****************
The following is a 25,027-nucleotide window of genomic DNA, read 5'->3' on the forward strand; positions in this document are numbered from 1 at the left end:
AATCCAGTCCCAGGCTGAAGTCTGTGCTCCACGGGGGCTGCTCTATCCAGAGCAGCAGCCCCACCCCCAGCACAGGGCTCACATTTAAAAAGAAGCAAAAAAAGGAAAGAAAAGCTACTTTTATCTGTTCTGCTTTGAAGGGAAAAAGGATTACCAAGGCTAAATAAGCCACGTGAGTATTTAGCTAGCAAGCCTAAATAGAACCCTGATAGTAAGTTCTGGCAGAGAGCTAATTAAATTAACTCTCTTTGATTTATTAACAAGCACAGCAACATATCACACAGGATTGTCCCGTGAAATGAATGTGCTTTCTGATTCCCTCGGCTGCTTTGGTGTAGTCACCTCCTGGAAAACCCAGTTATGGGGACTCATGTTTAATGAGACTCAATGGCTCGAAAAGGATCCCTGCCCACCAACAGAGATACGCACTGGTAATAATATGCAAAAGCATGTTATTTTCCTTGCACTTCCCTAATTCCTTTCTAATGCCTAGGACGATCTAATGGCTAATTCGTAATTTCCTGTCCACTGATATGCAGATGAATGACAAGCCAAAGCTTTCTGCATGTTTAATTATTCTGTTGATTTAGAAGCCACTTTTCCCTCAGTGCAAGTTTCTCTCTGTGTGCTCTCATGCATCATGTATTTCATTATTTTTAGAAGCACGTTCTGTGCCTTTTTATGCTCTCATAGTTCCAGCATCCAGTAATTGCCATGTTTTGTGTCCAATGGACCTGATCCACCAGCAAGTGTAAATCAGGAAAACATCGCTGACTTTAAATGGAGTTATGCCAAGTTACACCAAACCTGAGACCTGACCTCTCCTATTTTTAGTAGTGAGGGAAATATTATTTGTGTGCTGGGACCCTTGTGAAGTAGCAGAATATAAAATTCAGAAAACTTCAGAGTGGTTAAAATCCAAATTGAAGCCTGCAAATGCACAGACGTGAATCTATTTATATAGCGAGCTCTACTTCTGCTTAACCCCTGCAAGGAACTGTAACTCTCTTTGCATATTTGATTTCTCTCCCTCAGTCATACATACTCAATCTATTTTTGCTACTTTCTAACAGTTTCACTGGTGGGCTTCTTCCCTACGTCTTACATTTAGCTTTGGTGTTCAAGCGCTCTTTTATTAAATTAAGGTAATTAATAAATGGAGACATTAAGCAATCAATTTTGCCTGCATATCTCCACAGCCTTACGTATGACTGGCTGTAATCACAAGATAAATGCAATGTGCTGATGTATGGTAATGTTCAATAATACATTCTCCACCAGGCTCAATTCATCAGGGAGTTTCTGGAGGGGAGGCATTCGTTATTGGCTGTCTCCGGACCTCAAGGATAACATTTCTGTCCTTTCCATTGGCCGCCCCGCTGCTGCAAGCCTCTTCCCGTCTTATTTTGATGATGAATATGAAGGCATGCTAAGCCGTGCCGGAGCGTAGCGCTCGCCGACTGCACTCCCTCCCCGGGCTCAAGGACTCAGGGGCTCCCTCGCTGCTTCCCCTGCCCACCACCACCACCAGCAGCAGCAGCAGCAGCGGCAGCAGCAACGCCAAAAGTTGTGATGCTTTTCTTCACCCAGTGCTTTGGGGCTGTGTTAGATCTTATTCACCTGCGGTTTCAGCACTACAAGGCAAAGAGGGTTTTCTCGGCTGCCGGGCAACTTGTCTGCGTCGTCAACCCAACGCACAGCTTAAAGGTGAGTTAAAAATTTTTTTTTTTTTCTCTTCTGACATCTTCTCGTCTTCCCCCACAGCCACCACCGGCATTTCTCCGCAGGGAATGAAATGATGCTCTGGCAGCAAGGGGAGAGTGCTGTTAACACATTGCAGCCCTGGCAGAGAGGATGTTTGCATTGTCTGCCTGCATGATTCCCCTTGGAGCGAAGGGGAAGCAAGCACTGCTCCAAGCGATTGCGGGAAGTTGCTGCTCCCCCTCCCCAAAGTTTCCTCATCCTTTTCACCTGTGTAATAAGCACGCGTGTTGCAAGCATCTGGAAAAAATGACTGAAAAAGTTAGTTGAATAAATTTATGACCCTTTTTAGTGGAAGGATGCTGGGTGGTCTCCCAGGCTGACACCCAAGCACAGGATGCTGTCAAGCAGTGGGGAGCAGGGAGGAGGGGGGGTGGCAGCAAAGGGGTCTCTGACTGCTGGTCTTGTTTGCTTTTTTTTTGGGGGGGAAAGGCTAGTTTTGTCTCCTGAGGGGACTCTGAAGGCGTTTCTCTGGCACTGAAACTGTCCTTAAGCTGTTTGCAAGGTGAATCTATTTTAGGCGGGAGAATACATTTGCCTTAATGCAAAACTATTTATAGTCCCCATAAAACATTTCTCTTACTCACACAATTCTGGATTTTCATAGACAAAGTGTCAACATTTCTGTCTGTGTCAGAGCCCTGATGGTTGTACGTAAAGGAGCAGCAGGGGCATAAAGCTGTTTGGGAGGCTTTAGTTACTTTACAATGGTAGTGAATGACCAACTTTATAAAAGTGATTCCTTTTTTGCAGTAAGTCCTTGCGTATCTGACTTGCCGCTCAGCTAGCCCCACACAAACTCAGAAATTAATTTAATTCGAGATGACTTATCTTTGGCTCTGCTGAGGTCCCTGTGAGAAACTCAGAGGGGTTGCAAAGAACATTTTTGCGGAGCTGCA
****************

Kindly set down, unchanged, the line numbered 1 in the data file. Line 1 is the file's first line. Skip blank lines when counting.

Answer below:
The following is a 25,027-nucleotide window of genomic DNA, read 5'->3' on the forward strand; positions in this document are numbered from 1 at the left end: